Business Insider picked up on the social media fervor and published a story mentioning both Yes California and Pishevar. Soon, Pishevar was linked to Yes California, bolstering the movement’s credibility. And as people, including journalists, searched for terms like “California sovereignty” or “Cal Exit”, they found the
Russian coverage of Louis Marinelli’s fringe movement.
“This is what Russia is great at,” says Robert English, an expert on Russia and associate professor of international relations, Slavic languages and environmental studies at USC. “Their media apparatus is so good at spreading disinformation. It makes the line between nutsos and normal people hard to draw.”
The Evolution of a Propaganda War
English, who also serves as deputy director of USC's School of International Relations, worked as a foreign affairs analyst in the Reagan administration Department of Defense. English says during his time there, he would often see outrageous and patently false stories produced by Soviet propaganda outlets.
Some of them would make their way into Western media outlets.
“Take the story that AIDS was created in a lab in Fort Detrick,” English says. “Not a true story. Horribly offensive. Cited people who didn’t exist. The [Soviets] planted that story with friendly Indian newspapers. Soon it was in Latin America, and eventually the AP would pick it up, and then U.S. officials are being asked about it on the record.”
English says Russia has greatly improved its disinformation techniques.
“But today it’s more nefarious because it looks better,” English says. “It doesn’t look like it’s on the fringe.”
English says the goal of Russian propaganda is not to create an instant calamity that leads to revolution. Rather, it’s designed to exploit existing tensions in Western and U.S. society. For example, the AIDS-Fort Detrick story was planted to amplify existing distrust between India, Latin America and the U.S.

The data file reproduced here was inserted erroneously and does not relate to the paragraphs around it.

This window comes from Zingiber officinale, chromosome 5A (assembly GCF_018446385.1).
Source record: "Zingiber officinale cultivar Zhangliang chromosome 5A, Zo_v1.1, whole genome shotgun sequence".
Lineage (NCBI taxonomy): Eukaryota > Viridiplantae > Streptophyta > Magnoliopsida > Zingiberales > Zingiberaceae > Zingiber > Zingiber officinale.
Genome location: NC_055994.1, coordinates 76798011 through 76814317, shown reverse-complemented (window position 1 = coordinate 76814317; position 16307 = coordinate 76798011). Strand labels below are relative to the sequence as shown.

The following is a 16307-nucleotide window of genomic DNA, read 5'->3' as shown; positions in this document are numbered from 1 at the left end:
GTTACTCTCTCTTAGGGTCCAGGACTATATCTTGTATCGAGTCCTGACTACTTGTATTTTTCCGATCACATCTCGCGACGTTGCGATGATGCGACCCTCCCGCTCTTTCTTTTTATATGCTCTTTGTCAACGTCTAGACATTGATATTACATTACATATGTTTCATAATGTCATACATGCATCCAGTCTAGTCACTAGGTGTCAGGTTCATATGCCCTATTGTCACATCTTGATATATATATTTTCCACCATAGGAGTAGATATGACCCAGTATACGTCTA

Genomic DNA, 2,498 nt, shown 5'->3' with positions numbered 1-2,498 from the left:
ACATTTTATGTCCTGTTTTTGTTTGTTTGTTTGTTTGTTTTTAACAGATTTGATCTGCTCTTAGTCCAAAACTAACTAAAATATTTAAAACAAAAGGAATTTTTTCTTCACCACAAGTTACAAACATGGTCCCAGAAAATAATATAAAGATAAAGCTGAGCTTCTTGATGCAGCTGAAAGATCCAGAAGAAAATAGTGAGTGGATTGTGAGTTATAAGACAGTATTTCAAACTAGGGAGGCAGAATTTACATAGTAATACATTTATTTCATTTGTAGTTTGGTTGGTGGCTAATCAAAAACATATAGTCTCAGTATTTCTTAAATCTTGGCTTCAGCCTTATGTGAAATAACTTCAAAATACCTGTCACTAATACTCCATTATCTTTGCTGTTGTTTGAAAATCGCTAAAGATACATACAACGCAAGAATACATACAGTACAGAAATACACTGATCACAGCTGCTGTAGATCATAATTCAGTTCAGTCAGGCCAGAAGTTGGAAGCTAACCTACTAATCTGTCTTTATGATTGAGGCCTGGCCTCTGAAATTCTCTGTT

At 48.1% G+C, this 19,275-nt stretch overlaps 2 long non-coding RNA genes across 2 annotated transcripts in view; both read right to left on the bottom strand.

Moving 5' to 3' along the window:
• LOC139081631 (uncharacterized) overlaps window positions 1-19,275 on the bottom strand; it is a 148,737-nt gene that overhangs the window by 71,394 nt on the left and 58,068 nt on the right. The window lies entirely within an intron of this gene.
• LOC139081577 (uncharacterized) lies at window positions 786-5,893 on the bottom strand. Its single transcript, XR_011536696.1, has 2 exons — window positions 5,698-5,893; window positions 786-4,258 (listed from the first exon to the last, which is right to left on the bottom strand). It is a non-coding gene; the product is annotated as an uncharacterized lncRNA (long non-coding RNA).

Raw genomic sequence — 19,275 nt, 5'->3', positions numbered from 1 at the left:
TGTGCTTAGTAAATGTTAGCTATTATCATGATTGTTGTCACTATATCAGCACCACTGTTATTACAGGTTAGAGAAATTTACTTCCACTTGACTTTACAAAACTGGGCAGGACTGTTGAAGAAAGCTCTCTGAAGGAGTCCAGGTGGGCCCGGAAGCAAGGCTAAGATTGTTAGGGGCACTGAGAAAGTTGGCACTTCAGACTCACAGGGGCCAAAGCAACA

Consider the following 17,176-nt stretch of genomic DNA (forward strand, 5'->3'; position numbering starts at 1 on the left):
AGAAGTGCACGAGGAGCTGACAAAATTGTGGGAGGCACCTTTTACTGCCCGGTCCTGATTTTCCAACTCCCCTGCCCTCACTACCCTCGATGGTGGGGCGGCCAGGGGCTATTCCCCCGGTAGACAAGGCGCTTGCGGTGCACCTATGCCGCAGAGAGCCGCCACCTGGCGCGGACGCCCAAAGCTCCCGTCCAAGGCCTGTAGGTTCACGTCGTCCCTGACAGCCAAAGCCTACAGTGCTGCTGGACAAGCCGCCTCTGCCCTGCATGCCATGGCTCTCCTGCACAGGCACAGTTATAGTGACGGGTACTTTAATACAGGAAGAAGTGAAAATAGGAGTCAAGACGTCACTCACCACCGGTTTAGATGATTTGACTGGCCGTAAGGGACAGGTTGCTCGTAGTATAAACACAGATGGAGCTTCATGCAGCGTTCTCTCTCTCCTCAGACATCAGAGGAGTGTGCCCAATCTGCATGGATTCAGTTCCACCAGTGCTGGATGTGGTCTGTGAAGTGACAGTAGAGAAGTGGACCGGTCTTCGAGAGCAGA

English says sowing domestic political divisions in the U.S. appears to be the motivating factor in supporting Yes California.
Marinelli’s effort is endorsed by the Kremlin, which hosted Yes California as part of an anti-globalization conference in Moscow in September. The conference was paid for by the Russian government, and the pictures of Marinelli flanked by other “freedom fighters” from Texas ("Texit," anyone?), Catalonia, Ireland and Puerto Rico provided Yes California a veneer of legitimacy.
It’s a similar approach Russia took when Nigel Farage -- the leader of the anti-EU party UKIP -- was still considered a fringe character.
RT even offered Farage his own show on the network.
These efforts by Putin’s Kremlin to prop up fringe causes have been a concern of U.S. officials for several years. In a speech last year at the Brookings Institution, Vice President Joe Biden warned of Russian attempts to influence Western elections in 2015.
“The Kremlin is working hard to buy off and co-opt European political forces, funding both right-wing and left-wing anti-systemic forces,” Biden said. “President Putin sees such political force as useful tools, to be manipulated, to create cracks in the European body politic, which he can then exploit.”
Biden added: “These actions are abetted by a hyperaggressive Russian propaganda machine that actively spreads disinformation, and does it very well."
USC's English says it’s important to remember that the U.S., too, is waging a campaign -- against Putin.